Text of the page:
Big Data for Smaller Businesses

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Many entrepreneurs go into business as sole proprietors or with a partner and from the get-go they are off and running with extra long workdays to get their business off the ground. Being a small business owner is fraught with juggling priorities and flexing skills by working several jobs at once. This ongoing pressure makes it easy to let initial data studies get out-of-date, and slip into reliance on guesswork and hunches to forecast and plan business strategy.

Don’t Assume

However, leaving behind the data stream of detailed information that you assembled when considering taking on this business, and trading it for your best guess when planning is a big mistake. While you may think that you know what is happening in the marketplace both with competitors and customers, making assumptions is a very bad idea.

Marketplaces and customer opinions can change rapidly and if you do not keep abreast of the trends and make forecasts from statistical data, you are wasting both money and time. Using analytics to make your judgment calls is the best practice–the only solid way to do business on a consistent basis. You may get lucky with an assumption or two, however sooner or later, you will find that your guesses were way off base and you are stuck with a lot of unnecessary inventory or you do not have enough to meet your clients’ needs.

Cost of Doing Business

If you are not using statistical analytics to determine your business decision because you think that you cannot afford to pay an analyst, you can start with free analytic services. If your business transactions primarily occur online, you can use the free statistics from Google to start out–Google Analytics. Many website operators also have their own analytics programs that come with the requested website. Other data can be assembled from accounting software such as QuickBooks. While free services may only get you started on the right path, they will provide helpful data as to where your customers are originating, what they are buying and how often they return.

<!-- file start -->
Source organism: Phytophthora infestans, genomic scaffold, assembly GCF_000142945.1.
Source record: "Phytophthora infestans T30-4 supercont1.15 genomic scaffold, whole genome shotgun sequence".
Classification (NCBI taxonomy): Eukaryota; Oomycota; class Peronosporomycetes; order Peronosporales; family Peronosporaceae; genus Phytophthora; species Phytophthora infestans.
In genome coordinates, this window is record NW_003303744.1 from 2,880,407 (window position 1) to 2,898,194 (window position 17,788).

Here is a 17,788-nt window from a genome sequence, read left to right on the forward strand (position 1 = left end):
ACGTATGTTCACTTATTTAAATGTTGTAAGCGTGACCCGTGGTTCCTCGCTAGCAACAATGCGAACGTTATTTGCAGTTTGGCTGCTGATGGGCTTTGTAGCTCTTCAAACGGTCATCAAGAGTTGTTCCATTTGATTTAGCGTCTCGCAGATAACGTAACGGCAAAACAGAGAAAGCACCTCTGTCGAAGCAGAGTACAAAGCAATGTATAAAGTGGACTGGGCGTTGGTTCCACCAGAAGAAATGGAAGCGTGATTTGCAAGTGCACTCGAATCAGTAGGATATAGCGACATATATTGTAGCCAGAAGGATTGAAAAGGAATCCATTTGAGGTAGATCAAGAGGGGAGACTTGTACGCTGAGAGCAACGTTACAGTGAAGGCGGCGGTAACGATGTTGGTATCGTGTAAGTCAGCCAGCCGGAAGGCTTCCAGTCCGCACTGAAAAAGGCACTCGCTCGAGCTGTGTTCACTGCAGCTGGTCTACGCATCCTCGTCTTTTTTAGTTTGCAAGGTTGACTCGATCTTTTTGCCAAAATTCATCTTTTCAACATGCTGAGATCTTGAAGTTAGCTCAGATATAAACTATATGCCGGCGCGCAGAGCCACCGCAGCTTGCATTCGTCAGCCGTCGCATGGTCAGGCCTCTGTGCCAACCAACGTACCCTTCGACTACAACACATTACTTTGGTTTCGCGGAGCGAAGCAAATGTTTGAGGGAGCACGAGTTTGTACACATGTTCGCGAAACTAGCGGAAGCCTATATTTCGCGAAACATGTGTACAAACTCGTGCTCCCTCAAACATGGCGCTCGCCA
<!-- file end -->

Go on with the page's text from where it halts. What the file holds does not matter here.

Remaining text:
Other free analytical programs can be found online that will help you survey your customers before and after they buy from you. All of the data that you gain using these methods can help you begin to put together a picture of your ideal customer.<!–more–>

Finding Your Flaws

Companies that are serious about growing their businesses know that studying the analytics of their marketing and sales information is the foundation of moving forward. Experts can consult with you to point out where your marketing planning is moving away from the facts that the analytics are telling you. Analytics can offer you valuable feedback as to why some items sell and others do not. You can also test suppositions before you put them into place fully to get the maximum value for your sales and marketing dollars.

Beating Your Competitors

In the cutthroat business world, competitors will take your business if you do not stay ahead of the game. You need to know your customers inside and out, why they have chosen your business and how you can keep them loyal. Much of customer loyalty comes from responsive customer service and providing what the customer needs in a timely manner.

If you guess that blue snowsuits are going to be the trend this year, but all of the customers are excited about the new pink snowsuits to help breast cancer survivors, you will lose immediate sales and possibly many loyal customers if you do not have the pink ones. No business can survive if those circumstances are repeated too often.

Therefore, compiling and studying your company’s analytics is a must-do activity. Your business needs to make a healthy profit to survive and keep employees working. Don’t wait until you have time, because emergencies and drains on your time will continue. Make time to begin analyzing your business today and you will reap the results going forward.

Before moving to Western MA, Dan launched his career in New York in advertising and public relations, where he worked with some of the country’s top brands. Dan also has many years’ experience in small-business and corporate marketing, finance, franchise business operations and field consulting. In 2005, Dan became the first area president of TruePresence, a national internet marketing firm specializing in web design and search engine marketing. Dan’s clients have included Johnson & Johnson, Sears, Warner-Lambert, Monsanto and Pepsi, but he prefers the individuality of his smaller business clients. Dan launched The Green Internet Group to help business owners fully leverage the digital marketing and social media by offering results driven marketing planning, consulting, training and creative services.

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